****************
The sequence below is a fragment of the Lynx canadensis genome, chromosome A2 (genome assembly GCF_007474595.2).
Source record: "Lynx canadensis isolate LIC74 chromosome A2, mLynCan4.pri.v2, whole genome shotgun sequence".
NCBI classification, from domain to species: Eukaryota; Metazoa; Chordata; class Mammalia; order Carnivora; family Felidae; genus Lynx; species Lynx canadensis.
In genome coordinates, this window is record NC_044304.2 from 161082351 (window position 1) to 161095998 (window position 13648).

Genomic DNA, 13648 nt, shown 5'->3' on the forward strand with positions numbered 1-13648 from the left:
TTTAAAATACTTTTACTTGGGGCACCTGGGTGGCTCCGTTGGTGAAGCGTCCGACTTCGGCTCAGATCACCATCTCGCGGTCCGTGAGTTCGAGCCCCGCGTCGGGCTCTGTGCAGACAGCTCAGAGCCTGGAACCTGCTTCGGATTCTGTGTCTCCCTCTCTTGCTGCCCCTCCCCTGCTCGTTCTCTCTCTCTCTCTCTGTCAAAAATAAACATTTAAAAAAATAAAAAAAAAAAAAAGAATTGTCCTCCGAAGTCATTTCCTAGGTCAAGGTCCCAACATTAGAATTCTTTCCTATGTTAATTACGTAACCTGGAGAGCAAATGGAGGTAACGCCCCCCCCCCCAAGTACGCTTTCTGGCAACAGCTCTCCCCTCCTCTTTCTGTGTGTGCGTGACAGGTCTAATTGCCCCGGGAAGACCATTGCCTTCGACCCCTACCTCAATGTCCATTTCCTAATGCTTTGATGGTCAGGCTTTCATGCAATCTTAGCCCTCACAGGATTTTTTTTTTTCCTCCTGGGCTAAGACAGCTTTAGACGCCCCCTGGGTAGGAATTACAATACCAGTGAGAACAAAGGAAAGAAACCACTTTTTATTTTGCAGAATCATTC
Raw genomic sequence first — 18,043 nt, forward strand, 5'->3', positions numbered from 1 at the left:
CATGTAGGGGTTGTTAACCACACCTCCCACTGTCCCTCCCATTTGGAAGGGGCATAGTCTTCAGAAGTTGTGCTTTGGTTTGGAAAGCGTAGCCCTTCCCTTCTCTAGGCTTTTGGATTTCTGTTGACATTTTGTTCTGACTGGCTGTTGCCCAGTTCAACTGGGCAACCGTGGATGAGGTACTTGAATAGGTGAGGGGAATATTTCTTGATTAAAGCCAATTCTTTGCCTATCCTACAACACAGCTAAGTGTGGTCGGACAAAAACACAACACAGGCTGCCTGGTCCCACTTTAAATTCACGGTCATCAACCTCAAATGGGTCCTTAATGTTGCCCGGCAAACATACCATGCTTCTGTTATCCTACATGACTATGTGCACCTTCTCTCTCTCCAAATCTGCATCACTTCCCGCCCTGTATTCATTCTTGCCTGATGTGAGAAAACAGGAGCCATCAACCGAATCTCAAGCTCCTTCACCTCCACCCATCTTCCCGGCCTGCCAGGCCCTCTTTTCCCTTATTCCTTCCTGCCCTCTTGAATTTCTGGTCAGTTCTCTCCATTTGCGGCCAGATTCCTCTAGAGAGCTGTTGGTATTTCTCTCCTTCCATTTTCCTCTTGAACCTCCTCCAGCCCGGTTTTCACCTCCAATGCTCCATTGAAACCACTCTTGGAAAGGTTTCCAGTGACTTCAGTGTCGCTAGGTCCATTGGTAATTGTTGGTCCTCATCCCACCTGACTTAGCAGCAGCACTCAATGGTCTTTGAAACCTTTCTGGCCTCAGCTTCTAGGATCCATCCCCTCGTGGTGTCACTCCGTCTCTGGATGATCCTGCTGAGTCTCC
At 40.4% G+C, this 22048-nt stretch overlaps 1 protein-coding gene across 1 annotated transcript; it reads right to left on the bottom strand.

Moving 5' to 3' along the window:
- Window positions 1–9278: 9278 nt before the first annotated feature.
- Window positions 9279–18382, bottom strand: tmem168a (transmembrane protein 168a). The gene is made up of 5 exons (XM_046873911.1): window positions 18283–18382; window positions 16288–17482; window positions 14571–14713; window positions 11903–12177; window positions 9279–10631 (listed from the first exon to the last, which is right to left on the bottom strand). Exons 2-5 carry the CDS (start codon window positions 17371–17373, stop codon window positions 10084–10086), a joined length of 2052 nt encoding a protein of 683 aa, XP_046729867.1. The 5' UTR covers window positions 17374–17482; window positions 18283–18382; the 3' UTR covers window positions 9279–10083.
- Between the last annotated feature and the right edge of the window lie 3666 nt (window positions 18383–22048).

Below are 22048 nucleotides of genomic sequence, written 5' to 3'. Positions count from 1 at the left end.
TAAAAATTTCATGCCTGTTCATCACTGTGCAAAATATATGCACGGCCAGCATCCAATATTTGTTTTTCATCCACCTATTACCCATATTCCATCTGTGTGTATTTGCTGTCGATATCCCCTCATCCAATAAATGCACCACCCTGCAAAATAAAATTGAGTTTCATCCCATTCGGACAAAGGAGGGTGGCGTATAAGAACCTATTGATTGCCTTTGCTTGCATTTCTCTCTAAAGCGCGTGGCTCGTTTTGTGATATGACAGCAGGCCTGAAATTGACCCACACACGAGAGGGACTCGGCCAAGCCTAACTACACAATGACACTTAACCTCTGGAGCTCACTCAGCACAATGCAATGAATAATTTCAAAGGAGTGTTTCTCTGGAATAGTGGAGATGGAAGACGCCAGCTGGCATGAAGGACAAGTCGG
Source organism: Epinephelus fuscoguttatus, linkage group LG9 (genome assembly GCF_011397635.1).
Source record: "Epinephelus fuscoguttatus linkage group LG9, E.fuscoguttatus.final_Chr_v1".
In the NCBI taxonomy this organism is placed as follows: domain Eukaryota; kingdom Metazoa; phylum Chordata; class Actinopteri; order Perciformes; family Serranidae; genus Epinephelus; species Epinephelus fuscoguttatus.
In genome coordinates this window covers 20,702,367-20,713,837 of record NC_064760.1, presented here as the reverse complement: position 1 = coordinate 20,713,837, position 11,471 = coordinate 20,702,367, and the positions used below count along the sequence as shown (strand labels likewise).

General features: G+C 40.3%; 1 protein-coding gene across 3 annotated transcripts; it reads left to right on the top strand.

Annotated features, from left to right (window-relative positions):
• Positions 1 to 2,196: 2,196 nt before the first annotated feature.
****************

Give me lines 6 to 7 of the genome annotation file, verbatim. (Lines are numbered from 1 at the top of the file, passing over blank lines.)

TTTAAAATACTTTTACTTGGGGCACCTGGGTGGCTCCGTTGGTGAAGCGTCCGACTTCGGCTCAGATCACCATCTCGCGGTCCGTGAGTTCGAGCCCCGCGTCGGGCTCTGTGCAGACAGCTCAGAGCCTGGAACCTGCTTCGGATTCTGTGTCTCCCTCTCTTGCTGCCCCTCCCCTGCTCGTTCTCTCTCTCTCTCTCTGTCAAAAATAAACATTTAAAAAAATAAAAAAAAAAAAAAGAATTGTCCTCCGAAGTCATTTCCTAGGTCAAGGTCCCAACATTAGAATTCTTTCCTATGTTAATTACGTAACCTGGAGAGCAAATGGAGGTAACGCCCCCCCCCCCAAGTACGCTTTCTGGCAACAGCTCTCCCCTCCTCTTTCTGTGTGTGCGTGACAGGTCTAATTGCCCCGGGAAGACCATTGCCTTCGACCCCTACCTCAATGTCCATTTCCTAATGCTTTGATGGTCAGGCTTTCATGCAATCTTAGCCCTCACAGGATTTTTTTTTTTCCTCCTGGGCTAAGACAGCTTTAGACGCCCCCTGGGTAGGAATTACAATACCAGTGAGAACAAAGGAAAGAAACCACTTTTTATTTTGCAGAATCATTC
Raw genomic sequence first — 18,043 nt, forward strand, 5'->3', positions numbered from 1 at the left: